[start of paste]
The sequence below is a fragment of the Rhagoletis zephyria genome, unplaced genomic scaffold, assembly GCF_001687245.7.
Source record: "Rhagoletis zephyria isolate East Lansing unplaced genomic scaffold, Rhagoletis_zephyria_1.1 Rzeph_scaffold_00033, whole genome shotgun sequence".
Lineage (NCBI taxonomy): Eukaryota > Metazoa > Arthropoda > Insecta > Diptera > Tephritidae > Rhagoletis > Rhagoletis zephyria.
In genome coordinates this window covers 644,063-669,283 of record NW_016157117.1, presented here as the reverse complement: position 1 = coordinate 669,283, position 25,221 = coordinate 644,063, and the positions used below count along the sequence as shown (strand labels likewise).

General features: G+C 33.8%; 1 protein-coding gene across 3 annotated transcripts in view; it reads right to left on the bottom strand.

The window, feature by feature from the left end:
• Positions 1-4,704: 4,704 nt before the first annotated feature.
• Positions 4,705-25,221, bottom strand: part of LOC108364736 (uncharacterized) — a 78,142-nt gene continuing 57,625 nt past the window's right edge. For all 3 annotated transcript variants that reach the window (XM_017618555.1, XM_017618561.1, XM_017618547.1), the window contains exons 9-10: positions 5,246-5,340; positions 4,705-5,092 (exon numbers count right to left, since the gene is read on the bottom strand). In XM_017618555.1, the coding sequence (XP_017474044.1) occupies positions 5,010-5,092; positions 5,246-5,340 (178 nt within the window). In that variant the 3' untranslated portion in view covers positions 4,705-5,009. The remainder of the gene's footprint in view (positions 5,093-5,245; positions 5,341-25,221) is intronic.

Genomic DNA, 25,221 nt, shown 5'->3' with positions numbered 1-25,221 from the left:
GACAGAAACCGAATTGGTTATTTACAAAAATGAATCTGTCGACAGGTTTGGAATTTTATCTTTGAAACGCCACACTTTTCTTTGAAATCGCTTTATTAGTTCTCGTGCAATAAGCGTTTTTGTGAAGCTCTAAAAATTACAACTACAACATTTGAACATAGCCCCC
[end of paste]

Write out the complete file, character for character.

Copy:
The sequence below is a fragment of the Rhagoletis zephyria genome, unplaced genomic scaffold, assembly GCF_001687245.7.
Source record: "Rhagoletis zephyria isolate East Lansing unplaced genomic scaffold, Rhagoletis_zephyria_1.1 Rzeph_scaffold_00033, whole genome shotgun sequence".
Lineage (NCBI taxonomy): Eukaryota > Metazoa > Arthropoda > Insecta > Diptera > Tephritidae > Rhagoletis > Rhagoletis zephyria.
In genome coordinates this window covers 644,063-669,283 of record NW_016157117.1, presented here as the reverse complement: position 1 = coordinate 669,283, position 25,221 = coordinate 644,063, and the positions used below count along the sequence as shown (strand labels likewise).

General features: G+C 33.8%; 1 protein-coding gene across 3 annotated transcripts in view; it reads right to left on the bottom strand.

The window, feature by feature from the left end:
• Positions 1-4,704: 4,704 nt before the first annotated feature.
• Positions 4,705-25,221, bottom strand: part of LOC108364736 (uncharacterized) — a 78,142-nt gene continuing 57,625 nt past the window's right edge. For all 3 annotated transcript variants that reach the window (XM_017618555.1, XM_017618561.1, XM_017618547.1), the window contains exons 9-10: positions 5,246-5,340; positions 4,705-5,092 (exon numbers count right to left, since the gene is read on the bottom strand). In XM_017618555.1, the coding sequence (XP_017474044.1) occupies positions 5,010-5,092; positions 5,246-5,340 (178 nt within the window). In that variant the 3' untranslated portion in view covers positions 4,705-5,009. The remainder of the gene's footprint in view (positions 5,093-5,245; positions 5,341-25,221) is intronic.

Genomic DNA, 25,221 nt, shown 5'->3' with positions numbered 1-25,221 from the left:
GACAGAAACCGAATTGGTTATTTACAAAAATGAATCTGTCGACAGGTTTGGAATTTTATCTTTGAAACGCCACACTTTTCTTTGAAATCGCTTTATTAGTTCTCGTGCAATAAGCGTTTTTGTGAAGCTCTAAAAATTACAACTACAACATTTGAACATAGCCCCC